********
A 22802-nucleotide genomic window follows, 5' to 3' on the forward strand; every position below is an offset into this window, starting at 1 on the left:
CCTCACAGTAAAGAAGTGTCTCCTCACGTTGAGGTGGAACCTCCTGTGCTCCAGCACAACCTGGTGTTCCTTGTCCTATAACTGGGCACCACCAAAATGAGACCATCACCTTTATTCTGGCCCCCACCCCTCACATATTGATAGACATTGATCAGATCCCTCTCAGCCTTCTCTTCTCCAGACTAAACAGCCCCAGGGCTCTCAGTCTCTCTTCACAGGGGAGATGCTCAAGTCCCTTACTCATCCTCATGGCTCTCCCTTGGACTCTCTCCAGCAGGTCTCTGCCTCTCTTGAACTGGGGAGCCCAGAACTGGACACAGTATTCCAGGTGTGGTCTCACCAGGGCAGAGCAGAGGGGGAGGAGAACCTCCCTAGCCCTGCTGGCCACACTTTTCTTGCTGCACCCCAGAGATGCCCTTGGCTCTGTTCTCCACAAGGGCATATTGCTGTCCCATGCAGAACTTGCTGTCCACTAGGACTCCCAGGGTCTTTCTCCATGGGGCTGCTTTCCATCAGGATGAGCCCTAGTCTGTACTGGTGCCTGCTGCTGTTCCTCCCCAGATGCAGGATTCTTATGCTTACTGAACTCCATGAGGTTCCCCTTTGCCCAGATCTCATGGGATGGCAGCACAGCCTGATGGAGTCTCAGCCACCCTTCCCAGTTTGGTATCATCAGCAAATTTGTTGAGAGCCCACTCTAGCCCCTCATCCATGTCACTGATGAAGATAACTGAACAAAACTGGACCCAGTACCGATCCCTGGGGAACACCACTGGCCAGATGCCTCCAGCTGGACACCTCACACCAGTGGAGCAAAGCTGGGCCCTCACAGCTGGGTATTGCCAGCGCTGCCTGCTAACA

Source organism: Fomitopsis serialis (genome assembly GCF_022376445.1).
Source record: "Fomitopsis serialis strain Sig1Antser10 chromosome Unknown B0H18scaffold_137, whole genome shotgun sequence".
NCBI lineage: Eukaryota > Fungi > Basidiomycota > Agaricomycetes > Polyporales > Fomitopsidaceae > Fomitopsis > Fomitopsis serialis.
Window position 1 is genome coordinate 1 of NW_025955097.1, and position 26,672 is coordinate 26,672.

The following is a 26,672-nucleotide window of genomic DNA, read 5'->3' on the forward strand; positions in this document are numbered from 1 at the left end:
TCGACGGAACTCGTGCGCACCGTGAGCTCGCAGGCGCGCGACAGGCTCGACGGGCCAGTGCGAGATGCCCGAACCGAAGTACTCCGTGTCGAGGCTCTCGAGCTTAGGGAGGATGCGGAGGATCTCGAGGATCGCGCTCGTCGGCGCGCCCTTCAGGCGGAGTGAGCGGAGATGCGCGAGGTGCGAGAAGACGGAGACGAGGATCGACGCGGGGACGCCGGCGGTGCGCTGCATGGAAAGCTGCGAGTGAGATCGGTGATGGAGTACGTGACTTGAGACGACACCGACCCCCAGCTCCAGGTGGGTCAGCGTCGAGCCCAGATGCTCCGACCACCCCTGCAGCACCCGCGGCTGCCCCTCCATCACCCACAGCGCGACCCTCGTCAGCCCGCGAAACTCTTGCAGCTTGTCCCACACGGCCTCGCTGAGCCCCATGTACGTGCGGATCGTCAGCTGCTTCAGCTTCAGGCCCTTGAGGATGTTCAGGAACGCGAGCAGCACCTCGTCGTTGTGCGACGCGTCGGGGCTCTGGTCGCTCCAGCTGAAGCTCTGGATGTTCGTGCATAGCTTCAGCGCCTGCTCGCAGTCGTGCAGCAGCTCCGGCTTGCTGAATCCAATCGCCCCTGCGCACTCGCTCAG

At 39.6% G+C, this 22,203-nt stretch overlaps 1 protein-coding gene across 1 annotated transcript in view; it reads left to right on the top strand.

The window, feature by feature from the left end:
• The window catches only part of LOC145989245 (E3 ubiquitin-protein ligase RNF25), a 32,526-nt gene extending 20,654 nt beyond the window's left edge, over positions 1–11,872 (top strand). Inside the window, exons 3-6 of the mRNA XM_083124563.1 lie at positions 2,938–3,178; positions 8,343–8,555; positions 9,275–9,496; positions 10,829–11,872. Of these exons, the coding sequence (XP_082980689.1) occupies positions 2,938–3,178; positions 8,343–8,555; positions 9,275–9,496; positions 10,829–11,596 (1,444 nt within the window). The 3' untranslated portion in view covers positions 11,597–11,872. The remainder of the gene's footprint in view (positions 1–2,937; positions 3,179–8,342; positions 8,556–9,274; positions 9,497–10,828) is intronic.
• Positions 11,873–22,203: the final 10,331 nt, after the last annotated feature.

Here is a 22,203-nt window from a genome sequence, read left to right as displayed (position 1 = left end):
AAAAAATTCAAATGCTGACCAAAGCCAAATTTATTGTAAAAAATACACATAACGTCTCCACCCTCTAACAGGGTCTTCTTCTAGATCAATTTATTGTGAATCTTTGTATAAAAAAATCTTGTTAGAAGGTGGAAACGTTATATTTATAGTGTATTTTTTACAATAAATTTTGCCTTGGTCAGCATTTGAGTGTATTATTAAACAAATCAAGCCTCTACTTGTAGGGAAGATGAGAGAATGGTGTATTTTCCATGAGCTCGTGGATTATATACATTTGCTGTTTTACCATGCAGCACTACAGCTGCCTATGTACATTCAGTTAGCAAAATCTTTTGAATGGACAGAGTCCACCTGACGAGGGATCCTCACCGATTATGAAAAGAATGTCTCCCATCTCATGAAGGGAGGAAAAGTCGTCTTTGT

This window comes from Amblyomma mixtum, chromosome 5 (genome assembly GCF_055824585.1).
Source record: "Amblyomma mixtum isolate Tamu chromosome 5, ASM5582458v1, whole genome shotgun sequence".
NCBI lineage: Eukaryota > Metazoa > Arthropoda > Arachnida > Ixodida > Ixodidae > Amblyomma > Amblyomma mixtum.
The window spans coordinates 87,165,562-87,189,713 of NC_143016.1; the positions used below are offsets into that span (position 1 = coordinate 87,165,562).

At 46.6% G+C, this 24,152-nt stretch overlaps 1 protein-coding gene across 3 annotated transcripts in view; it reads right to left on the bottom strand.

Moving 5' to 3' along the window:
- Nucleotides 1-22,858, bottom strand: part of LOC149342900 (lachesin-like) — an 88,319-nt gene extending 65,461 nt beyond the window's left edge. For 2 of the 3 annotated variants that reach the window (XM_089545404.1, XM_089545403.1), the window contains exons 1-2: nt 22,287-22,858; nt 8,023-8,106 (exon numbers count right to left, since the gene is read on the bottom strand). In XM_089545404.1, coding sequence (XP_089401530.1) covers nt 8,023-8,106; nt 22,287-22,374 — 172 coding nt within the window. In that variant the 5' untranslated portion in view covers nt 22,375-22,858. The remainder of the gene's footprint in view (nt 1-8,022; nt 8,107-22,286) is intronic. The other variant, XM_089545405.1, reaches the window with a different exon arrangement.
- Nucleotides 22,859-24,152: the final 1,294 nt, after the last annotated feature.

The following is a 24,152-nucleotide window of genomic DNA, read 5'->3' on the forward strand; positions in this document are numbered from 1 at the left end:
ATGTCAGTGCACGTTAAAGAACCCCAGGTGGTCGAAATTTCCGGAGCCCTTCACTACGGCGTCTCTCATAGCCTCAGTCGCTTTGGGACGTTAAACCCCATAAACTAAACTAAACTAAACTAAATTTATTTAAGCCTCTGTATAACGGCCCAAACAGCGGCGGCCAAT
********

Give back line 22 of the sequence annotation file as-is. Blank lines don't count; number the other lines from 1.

- Nucleotides 22,859-24,152: the final 1,294 nt, after the last annotated feature.